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Newtown shooter's mother mourned

Sunday News Correspondent

June 01. 2013 8:09PM
Kingston police Sgt. Michael LePage provides security as mourners enter the First Congregational Church in Kingston Saturday afternoon to remember Nancy Lanza, the mother of Newtown, Conn., shooter Adam Lanza. (JASON SCHREIBER/Union Leader Correspondent)

KINGSTON - Six months after the deadly rampage at Sandy Hook Elementary School, more than 100 friends and family members gathered Saturday to remember the first victim - the mother of gunman Adam Lanza.

Under heavy police presence, mourners filed into the First Congregational Church shortly before 1 p.m. to pay their respects to Nancy Lanza, the 52-year-old mother who lived in Kingston for many years before moving her family to Newtown, Conn., in 1998.

Lanza was killed by her 20-year-old son at her Connecticut home on Dec. 14, 2012, shortly before he drove to the Newtown school and shot and killed 20 young children and six adults before turning the gun on himself. The tragedy is the second-deadliest school shooting in U.S. history.

A deputy from the Rockingham County Sheriff's Department played the bagpipes outside the church as friends arrived and family members were escorted by police into the back of the church.

Adam Lanza's older brother, Ryan, was among those who spoke at the service for his slain mother, a 1978 graduate of Sanborn Regional High School in Kingston.

The area around the white wood-framed church, built in 1825, was closed off by police using orange cones and yellow tape, and the media were kept away.

Before the service began, mourners gathered at a nearby cemetery and placed flowers at a headstone for Lanza, whose maiden name was Champion.

Some around town worried that Saturday's service for invited guests would attract protesters, but none showed up.

While Lanza was a shooting victim, she's been a target of criticism from some who have questioned her parenting, arguing she's partly to blame for allowing her son to have access to guns.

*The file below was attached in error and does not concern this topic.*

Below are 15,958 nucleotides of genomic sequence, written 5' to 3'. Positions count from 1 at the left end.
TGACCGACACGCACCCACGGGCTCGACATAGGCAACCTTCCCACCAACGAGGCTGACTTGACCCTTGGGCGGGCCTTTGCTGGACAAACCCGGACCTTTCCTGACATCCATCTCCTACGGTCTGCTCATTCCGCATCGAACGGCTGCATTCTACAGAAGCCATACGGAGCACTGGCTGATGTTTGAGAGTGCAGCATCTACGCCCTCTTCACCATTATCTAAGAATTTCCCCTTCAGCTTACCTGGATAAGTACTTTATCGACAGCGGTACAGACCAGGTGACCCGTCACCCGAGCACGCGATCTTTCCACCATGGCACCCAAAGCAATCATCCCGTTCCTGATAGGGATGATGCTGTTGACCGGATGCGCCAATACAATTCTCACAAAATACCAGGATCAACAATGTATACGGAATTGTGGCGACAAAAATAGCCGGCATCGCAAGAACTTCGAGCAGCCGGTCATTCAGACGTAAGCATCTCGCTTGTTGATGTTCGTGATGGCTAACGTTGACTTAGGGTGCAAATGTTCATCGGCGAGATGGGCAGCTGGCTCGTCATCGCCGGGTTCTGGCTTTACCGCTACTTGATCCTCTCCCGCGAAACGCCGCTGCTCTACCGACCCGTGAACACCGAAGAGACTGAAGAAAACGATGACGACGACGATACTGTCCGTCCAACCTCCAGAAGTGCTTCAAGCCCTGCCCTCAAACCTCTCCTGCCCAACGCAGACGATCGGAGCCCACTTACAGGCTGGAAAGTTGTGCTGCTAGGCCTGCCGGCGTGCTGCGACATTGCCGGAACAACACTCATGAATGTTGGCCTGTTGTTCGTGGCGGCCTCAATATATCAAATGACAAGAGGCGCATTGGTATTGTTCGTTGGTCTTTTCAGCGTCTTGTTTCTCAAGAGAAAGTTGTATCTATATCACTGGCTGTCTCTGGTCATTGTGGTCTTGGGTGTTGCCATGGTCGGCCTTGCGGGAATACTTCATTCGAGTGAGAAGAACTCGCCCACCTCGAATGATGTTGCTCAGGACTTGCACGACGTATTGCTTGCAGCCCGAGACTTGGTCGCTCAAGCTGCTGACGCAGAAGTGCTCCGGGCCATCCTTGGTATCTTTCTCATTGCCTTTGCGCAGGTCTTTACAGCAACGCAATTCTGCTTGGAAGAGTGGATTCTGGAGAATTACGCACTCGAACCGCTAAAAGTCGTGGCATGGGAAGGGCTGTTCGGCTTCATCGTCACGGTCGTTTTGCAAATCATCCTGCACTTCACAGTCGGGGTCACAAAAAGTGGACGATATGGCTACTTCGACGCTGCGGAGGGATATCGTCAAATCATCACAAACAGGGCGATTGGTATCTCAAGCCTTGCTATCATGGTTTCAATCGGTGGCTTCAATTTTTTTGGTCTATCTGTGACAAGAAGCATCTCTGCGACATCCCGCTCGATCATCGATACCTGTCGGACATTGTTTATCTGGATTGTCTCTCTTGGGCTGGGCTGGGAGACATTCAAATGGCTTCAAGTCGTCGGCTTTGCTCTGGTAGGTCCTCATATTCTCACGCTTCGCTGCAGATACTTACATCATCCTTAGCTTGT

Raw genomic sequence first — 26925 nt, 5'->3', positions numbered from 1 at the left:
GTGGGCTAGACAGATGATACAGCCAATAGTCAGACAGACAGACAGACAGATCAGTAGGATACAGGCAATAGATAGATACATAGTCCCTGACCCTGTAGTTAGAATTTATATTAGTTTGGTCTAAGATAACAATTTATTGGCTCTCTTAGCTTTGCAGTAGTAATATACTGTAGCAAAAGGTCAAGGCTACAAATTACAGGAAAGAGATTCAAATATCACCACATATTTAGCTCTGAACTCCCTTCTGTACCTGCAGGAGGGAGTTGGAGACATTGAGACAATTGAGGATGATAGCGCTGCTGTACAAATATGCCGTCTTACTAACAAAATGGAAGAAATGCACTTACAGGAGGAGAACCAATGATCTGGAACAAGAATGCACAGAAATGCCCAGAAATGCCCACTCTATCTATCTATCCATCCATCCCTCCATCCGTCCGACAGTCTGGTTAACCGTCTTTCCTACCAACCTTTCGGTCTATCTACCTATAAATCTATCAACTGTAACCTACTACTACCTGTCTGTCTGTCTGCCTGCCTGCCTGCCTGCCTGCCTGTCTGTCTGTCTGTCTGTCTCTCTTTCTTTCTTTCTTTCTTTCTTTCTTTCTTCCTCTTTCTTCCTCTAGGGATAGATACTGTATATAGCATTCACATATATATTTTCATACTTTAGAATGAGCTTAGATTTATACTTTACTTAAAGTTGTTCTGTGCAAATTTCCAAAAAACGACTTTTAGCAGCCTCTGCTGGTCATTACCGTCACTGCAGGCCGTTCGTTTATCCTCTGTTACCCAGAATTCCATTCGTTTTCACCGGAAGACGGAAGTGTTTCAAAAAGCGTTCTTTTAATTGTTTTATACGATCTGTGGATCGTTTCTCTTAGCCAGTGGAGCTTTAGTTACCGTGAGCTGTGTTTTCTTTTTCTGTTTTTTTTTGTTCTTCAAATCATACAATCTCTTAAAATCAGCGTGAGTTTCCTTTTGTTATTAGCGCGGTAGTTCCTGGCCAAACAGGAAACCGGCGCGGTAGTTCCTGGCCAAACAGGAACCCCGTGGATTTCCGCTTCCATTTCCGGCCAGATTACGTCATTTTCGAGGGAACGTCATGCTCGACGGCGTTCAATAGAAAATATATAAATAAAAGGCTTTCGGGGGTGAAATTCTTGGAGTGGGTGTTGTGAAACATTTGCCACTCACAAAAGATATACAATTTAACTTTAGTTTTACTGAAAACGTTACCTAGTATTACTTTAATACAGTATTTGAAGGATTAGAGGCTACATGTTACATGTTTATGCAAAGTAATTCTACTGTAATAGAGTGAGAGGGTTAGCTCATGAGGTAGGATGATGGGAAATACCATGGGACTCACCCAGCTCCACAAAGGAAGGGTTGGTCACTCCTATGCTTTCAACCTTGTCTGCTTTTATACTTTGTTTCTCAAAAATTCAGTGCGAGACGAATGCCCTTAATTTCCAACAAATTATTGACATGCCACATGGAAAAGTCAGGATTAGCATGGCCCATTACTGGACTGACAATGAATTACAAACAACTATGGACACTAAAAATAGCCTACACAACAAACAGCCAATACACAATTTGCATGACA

But others who know the family have called her a devoted mother who should be remembered as a victim just like the children and school staffers who were killed.

"It's a tragedy that they portrayed her as somebody who allowed a mentally ill child to have guns and roam around. We still feel that Nancy was a victim. We feel terrible that this happened," said Tracy Taylor of Kingston, who attended Sanborn Regional High School with Lanza.

Taylor came to pay her respects, not only to Lanza but also to her family, which includes her brother, veteran Kingston police Officer James Champion.

"It was such a tragedy, and we're all connected to it because we know the family. Everybody knows who Jimmy Champion is. Everybody loves him," Taylor said.

While the service was held, Kingston House of Pizza owner Mark Gerakas worked at his restaurant just around the corner. Gerakas also knew Lanza and her boys, Adam and Ryan, when they used to stop by for a bite to eat when they were young.

Gerakas said he hasn't seen the Lanzas for many years.

"They were nice people. They were a nice family," said Gerakas, who has owned the restaurant for 30 years.

Gerakas wasn't about to judge Lanza.

"People can make their own judgments," he said. "So many people were victims of this. I think it's a tragic situation.''

The pizza restaurant was abuzz about the tragedy and Lanza's ties to the area in the days after the shooting, but Gerakas doesn't hear much about it these days.

"It's sad, no matter how you look at it," Fran Johns, a waitress at Josiah's Restaurant, said as she prepared to close up around noon.

Bob Cahill, who owns Cahill Electronics, a store in a small retail plaza near the church, also didn't blame Lanza.

"I think she was a victim," he said.

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